Microphone bleed is when you can hear the background noise from the microphone in the recording, also known as microphone feedback or mic bleed. It’s usually a problem with the recording equipment or the environment. So if you’re recording in a room with a fan, for example, and don’t have a soundproof room, you might hear the fan in your recording.
But how do you know if it’s just background noise and not microphone bleed? Well, that’s what we’ll dive into in this article.
What is Spill?
Spill is the sound that’s picked up by a microphone that wasn’t supposed to pick it up. It’s like when your guitar mic picks up your vocals, or when your vocal mic picks up the sound of your guitar. It’s not always a bad thing, but it can be a real pain to deal with.
Why is Spill a Problem?
Spill can cause all sorts of issues when it comes to recording and mixing music. It can cause phase cancellation, which makes it hard to process individual tracks. It can also make it hard to overdub, since the spill from the sound being replaced can still be heard on other channels. And when it comes to live shows, mic bleed can make it hard for the sound engineer to control the levels of the different instruments and vocals onstage.
When is Spill Desirable?
Believe it or not, spill can actually be desirable in certain situations. In classical music recordings, it can create a natural sound between instruments. It can also be used to give recordings a “live” feel, like in jazz and blues music. And in Jamaican reggae and dub, mic bleed is purposely used in recordings.
What Else Can Spill Pick Up?
Spill can pick up all sorts of unwanted sounds, like:
- The sound of a squeaking piano pedal
- The clacking of keys on a bassoon
- The rustling of papers on a public speaker’s podium
So if you’re recording, it’s important to be aware of the potential for spill and take steps to minimize it.
Reducing Spill in Your Music
If you want to make sure your music sounds as clean as possible, you should start by getting as close to the sound source as you can. This means placing your microphone right up close to the instrument or vocalist you’re recording. This will help to reduce the amount of spill from other instruments and sounds in the room.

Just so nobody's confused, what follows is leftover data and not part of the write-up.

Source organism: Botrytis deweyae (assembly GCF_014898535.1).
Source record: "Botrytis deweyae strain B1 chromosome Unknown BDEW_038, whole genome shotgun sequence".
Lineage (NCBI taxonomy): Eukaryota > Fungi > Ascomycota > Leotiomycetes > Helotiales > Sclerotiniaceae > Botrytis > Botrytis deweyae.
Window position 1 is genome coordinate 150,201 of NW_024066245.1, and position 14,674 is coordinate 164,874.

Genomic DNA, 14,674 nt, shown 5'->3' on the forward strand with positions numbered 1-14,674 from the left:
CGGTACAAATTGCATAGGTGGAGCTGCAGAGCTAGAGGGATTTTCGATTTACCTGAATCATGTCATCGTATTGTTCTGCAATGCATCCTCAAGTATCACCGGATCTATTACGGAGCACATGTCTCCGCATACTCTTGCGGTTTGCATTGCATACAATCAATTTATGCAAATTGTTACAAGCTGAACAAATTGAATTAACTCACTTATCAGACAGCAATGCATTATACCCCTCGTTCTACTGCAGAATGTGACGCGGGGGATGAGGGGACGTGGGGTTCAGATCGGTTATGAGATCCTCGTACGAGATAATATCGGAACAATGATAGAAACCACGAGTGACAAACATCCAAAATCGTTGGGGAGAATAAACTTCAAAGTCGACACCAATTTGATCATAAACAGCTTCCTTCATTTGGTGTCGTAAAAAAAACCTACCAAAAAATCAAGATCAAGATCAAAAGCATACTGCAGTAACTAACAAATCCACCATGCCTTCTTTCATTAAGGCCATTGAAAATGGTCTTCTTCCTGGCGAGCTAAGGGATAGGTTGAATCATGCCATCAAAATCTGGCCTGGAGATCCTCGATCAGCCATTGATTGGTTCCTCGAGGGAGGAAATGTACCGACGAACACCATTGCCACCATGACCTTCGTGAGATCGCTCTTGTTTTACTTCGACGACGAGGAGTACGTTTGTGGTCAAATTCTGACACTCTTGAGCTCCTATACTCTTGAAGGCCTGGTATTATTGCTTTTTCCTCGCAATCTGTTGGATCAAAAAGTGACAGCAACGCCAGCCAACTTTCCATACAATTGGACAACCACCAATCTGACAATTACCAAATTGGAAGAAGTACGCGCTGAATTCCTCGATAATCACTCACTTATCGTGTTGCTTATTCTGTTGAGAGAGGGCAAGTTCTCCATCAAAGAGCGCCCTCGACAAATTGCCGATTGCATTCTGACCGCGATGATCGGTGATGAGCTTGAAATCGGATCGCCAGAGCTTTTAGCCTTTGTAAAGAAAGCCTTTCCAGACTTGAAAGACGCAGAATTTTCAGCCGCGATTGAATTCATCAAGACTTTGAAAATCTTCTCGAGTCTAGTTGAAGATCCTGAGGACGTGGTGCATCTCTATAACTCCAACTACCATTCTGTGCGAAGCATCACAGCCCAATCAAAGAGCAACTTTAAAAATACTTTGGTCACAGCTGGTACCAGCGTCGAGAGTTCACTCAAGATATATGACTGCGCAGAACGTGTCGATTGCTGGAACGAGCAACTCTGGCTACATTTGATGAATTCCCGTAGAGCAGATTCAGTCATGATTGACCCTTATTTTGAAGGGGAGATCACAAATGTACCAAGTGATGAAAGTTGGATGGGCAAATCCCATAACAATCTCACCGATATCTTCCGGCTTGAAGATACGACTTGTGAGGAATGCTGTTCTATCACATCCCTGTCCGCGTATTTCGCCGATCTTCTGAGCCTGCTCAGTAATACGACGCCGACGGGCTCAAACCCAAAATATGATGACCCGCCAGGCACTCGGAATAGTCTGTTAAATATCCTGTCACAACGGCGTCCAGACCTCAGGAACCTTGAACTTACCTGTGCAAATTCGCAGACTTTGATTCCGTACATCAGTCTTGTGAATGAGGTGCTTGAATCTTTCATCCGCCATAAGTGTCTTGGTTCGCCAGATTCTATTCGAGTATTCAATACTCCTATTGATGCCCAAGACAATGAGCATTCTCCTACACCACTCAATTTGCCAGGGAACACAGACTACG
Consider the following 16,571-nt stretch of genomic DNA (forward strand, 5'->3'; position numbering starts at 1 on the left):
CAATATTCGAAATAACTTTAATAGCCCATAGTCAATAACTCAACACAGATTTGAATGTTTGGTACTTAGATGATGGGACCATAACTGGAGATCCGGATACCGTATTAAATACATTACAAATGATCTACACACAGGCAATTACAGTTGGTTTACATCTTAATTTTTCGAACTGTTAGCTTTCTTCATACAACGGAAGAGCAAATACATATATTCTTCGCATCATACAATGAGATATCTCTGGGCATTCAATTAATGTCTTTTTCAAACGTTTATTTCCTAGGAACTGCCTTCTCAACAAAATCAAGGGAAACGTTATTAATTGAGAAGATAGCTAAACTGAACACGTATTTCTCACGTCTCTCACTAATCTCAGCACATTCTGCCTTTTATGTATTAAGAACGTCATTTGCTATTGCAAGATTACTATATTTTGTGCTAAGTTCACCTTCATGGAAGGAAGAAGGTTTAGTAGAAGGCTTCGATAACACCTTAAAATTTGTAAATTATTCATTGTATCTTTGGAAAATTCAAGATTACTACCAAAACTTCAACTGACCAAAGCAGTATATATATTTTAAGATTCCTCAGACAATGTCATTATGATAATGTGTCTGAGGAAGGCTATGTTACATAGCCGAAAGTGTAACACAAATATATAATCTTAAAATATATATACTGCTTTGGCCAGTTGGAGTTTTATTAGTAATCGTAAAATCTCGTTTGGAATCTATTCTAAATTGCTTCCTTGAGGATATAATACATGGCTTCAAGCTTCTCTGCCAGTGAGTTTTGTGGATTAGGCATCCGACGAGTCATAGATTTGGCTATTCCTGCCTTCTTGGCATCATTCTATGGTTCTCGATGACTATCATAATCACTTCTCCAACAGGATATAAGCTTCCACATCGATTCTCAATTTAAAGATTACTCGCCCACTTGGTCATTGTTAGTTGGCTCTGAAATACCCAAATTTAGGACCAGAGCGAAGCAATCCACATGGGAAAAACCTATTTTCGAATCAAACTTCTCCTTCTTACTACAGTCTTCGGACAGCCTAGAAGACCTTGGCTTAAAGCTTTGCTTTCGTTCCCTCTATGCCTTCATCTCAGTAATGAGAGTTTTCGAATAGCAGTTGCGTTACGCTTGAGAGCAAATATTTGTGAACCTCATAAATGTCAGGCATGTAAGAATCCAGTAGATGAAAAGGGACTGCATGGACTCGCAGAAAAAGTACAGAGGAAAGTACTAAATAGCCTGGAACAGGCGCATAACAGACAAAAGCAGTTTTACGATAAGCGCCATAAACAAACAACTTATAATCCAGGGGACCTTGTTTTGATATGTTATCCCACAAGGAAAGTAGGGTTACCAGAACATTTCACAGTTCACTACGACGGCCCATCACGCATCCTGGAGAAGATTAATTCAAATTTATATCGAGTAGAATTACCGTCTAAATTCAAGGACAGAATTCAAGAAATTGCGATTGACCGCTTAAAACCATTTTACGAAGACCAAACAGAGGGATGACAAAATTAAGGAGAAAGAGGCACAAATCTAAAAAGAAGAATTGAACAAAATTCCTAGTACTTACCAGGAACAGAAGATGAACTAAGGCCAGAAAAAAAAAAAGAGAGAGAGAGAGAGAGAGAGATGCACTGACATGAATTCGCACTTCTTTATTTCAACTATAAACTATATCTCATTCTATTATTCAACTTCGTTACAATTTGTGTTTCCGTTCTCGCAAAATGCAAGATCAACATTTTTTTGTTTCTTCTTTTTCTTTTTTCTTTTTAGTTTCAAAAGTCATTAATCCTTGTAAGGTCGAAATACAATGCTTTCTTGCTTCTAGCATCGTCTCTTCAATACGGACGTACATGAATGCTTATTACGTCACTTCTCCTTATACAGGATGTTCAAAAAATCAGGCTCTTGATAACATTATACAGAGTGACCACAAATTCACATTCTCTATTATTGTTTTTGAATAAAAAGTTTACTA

Barriers and Blankets
Another way to reduce spill is to use acoustic barriers, also known as gobos. These are usually made of plexiglass and are great for live sound, especially drums and brass. You can also reduce sound reflection in the recording room by draping blankets on the walls and windows.
If you’re recording loud electric guitar amplifiers, it’s best to set them up in different isolation booths or rooms. This will help to keep the sound from spilling into other microphones.
DI Units and Pickups
Using DI units instead of microphones can also help to reduce spill. Piezoelectric pickups are great for recording upright basses, while closed shell headphones are perfect for vocalists.
Equalizers and Noise Gates
Using an equalizer to cut frequencies that aren’t present in the intended microphone’s instrument or vocals can help to reduce spill. For example, you can cut all of the high frequencies from a bass drum mic, or all of the bass frequencies from a piccolo. Noise gates can also be used to reduce spill.
The 3:1 Rule
Finally, you can use the 3:1 distance rule of thumb to help reduce spill. This rule states that for each unit of distance between a sound source and its microphone, other microphones should be placed at least three times as far away.
Microphone bleed is a common issue that can be easily avoided with proper microphone placement and technique. So, if you’re recording audio, make sure to keep your mics at a distance and don’t forget to use a pop filter! And remember, if you want to avoid bleed, don’t be a “BLEEDER”! Get it?
I'm Joost Nusselder, the founder of Neaera and a content marketer, dad, and love trying out new equipment with guitar at the heart of my passion, and together with my team, I've been creating in-depth blog articles since 2020 to help loyal readers with recording and guitar tips.
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